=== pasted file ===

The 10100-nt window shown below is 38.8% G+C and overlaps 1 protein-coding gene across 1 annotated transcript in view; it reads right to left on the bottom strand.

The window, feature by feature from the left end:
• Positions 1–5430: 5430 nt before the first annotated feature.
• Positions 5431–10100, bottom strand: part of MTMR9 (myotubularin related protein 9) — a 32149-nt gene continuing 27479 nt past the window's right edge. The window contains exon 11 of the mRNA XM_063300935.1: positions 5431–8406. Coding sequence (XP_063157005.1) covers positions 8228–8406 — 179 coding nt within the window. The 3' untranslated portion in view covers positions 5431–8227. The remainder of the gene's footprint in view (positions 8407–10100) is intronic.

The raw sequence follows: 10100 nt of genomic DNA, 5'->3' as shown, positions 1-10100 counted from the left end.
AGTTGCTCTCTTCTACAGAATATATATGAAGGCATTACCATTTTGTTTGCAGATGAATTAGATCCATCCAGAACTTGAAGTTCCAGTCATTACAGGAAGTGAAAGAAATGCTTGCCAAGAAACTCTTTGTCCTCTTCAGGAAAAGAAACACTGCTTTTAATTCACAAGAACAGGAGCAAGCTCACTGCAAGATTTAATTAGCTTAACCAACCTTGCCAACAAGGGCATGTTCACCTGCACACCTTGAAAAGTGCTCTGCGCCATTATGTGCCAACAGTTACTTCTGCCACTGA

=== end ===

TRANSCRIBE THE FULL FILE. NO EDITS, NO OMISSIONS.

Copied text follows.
The 10100-nt window shown below is 38.8% G+C and overlaps 1 protein-coding gene across 1 annotated transcript in view; it reads right to left on the bottom strand.

The window, feature by feature from the left end:
• Positions 1–5430: 5430 nt before the first annotated feature.
• Positions 5431–10100, bottom strand: part of MTMR9 (myotubularin related protein 9) — a 32149-nt gene continuing 27479 nt past the window's right edge. The window contains exon 11 of the mRNA XM_063300935.1: positions 5431–8406. Coding sequence (XP_063157005.1) covers positions 8228–8406 — 179 coding nt within the window. The 3' untranslated portion in view covers positions 5431–8227. The remainder of the gene's footprint in view (positions 8407–10100) is intronic.

The raw sequence follows: 10100 nt of genomic DNA, 5'->3' as shown, positions 1-10100 counted from the left end.
AGTTGCTCTCTTCTACAGAATATATATGAAGGCATTACCATTTTGTTTGCAGATGAATTAGATCCATCCAGAACTTGAAGTTCCAGTCATTACAGGAAGTGAAAGAAATGCTTGCCAAGAAACTCTTTGTCCTCTTCAGGAAAAGAAACACTGCTTTTAATTCACAAGAACAGGAGCAAGCTCACTGCAAGATTTAATTAGCTTAACCAACCTTGCCAACAAGGGCATGTTCACCTGCACACCTTGAAAAGTGCTCTGCGCCATTATGTGCCAACAGTTACTTCTGCCACTGA